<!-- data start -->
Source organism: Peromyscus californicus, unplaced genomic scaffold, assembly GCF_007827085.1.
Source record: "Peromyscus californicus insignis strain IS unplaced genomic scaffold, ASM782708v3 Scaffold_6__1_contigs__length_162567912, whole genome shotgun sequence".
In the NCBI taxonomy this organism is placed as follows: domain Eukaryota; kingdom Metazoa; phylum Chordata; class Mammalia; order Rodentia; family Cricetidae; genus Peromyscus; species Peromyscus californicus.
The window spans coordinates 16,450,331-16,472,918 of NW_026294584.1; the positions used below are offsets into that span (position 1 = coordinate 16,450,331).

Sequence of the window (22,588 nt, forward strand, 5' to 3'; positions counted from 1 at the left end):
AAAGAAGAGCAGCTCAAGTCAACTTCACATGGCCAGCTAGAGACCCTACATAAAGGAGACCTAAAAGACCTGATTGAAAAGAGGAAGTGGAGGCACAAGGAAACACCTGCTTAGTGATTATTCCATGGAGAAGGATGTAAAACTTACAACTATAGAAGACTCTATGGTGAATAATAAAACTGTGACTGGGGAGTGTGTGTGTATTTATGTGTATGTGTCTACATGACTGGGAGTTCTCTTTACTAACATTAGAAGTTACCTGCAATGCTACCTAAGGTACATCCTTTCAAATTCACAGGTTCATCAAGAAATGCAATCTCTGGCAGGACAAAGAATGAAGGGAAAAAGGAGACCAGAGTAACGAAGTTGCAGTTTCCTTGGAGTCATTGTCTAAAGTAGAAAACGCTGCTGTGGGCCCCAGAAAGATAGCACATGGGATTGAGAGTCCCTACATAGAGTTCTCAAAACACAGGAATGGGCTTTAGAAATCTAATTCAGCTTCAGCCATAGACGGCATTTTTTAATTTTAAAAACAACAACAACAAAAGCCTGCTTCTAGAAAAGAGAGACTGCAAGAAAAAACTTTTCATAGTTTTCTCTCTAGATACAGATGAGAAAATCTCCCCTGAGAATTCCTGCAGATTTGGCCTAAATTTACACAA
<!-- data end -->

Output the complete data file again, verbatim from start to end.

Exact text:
Source organism: Peromyscus californicus, unplaced genomic scaffold, assembly GCF_007827085.1.
Source record: "Peromyscus californicus insignis strain IS unplaced genomic scaffold, ASM782708v3 Scaffold_6__1_contigs__length_162567912, whole genome shotgun sequence".
In the NCBI taxonomy this organism is placed as follows: domain Eukaryota; kingdom Metazoa; phylum Chordata; class Mammalia; order Rodentia; family Cricetidae; genus Peromyscus; species Peromyscus californicus.
The window spans coordinates 16,450,331-16,472,918 of NW_026294584.1; the positions used below are offsets into that span (position 1 = coordinate 16,450,331).

Sequence of the window (22,588 nt, forward strand, 5' to 3'; positions counted from 1 at the left end):
AAAGAAGAGCAGCTCAAGTCAACTTCACATGGCCAGCTAGAGACCCTACATAAAGGAGACCTAAAAGACCTGATTGAAAAGAGGAAGTGGAGGCACAAGGAAACACCTGCTTAGTGATTATTCCATGGAGAAGGATGTAAAACTTACAACTATAGAAGACTCTATGGTGAATAATAAAACTGTGACTGGGGAGTGTGTGTGTATTTATGTGTATGTGTCTACATGACTGGGAGTTCTCTTTACTAACATTAGAAGTTACCTGCAATGCTACCTAAGGTACATCCTTTCAAATTCACAGGTTCATCAAGAAATGCAATCTCTGGCAGGACAAAGAATGAAGGGAAAAAGGAGACCAGAGTAACGAAGTTGCAGTTTCCTTGGAGTCATTGTCTAAAGTAGAAAACGCTGCTGTGGGCCCCAGAAAGATAGCACATGGGATTGAGAGTCCCTACATAGAGTTCTCAAAACACAGGAATGGGCTTTAGAAATCTAATTCAGCTTCAGCCATAGACGGCATTTTTTAATTTTAAAAACAACAACAACAAAAGCCTGCTTCTAGAAAAGAGAGACTGCAAGAAAAAACTTTTCATAGTTTTCTCTCTAGATACAGATGAGAAAATCTCCCCTGAGAATTCCTGCAGATTTGGCCTAAATTTACACAA